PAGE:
Some drugs and medicines are not available to the public except by prescription from a doctor. This is to make sure these substances do not end up in the hands of people who would abuse them. To discourage people from obtaining prescription drugs that they should not have, Maryland law criminalizes acquiring prescription drugs through dishonest means.
If you have a legitimate medical problem that a doctor has given you a prescription for, the law should not ensnare you in a charge of prescription drug fraud. By learning how Maryland law defines acquiring prescription drugs through fraud, you might better understand what information you should have so that you do not draw unwarranted suspicion.
Presenting a counterfeit order
If you have a real prescription order from your doctor, you should not have a problem with the law. Fraudsters may present paperwork to a pharmacist that looks authentic but is actually a phony document. Some use an legitimate doctor or prescription order with altered information while others use a completely false prescription order that looks just like the real thing.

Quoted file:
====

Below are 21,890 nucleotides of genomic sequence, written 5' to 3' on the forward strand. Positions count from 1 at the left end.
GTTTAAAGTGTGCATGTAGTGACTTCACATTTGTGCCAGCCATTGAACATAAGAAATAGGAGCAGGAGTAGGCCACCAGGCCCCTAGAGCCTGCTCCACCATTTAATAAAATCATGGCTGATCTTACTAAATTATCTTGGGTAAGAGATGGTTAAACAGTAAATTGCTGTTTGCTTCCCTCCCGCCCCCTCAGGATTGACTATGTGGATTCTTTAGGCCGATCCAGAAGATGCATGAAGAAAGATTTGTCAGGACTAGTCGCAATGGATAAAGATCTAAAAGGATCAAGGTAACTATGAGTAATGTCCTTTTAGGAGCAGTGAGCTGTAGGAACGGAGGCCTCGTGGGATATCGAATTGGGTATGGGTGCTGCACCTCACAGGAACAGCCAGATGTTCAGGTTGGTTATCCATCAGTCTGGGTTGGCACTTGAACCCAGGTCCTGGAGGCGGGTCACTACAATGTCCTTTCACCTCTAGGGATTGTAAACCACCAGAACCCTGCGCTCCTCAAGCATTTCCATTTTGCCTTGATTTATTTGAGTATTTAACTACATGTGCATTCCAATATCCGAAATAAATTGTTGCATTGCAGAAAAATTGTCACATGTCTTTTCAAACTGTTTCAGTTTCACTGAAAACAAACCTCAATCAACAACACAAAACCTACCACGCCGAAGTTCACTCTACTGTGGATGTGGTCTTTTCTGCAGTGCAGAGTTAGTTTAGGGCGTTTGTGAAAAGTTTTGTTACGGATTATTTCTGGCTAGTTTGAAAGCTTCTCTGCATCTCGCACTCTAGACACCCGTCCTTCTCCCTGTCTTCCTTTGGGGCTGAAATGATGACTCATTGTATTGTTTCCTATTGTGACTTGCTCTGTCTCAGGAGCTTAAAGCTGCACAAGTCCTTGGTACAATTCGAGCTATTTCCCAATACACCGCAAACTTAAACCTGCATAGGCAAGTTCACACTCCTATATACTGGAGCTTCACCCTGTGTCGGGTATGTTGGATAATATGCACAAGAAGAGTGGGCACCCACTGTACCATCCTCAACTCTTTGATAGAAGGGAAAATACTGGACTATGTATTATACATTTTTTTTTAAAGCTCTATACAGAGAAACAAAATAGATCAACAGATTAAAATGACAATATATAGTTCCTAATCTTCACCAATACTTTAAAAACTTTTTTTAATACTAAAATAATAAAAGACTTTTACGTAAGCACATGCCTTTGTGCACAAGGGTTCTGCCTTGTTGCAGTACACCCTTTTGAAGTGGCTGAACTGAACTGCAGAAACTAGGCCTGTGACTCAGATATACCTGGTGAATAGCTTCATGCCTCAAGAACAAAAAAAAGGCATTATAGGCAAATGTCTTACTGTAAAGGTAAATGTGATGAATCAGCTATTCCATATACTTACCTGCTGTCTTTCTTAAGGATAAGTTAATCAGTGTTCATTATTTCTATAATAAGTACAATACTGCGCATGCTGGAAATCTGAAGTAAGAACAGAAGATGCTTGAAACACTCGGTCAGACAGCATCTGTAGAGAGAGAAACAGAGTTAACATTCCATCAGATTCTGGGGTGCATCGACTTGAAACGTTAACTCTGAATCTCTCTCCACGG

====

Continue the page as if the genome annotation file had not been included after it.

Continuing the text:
Misrepresenting your identity
There are also fraudsters that forego using their real identities while approaching a pharmacist. Instead they supply a false name or a false address in the hopes of gaining prescription drugs. They may even misrepresent themselves as the representative of a party who can acquire prescription medicine like a distributor or a physician.
Concealing material facts
Sometimes it is not what you say but what you do not say that can constitute an act of fraud. Some people try to obtain prescriptions by omitting a key material fact that would otherwise cause a doctor or a pharmacist to deny a prescription. This makes it crucial to maintain all your medical paperwork so you can establish you were fully honest with your doctor and pharmacy about your condition and treatment.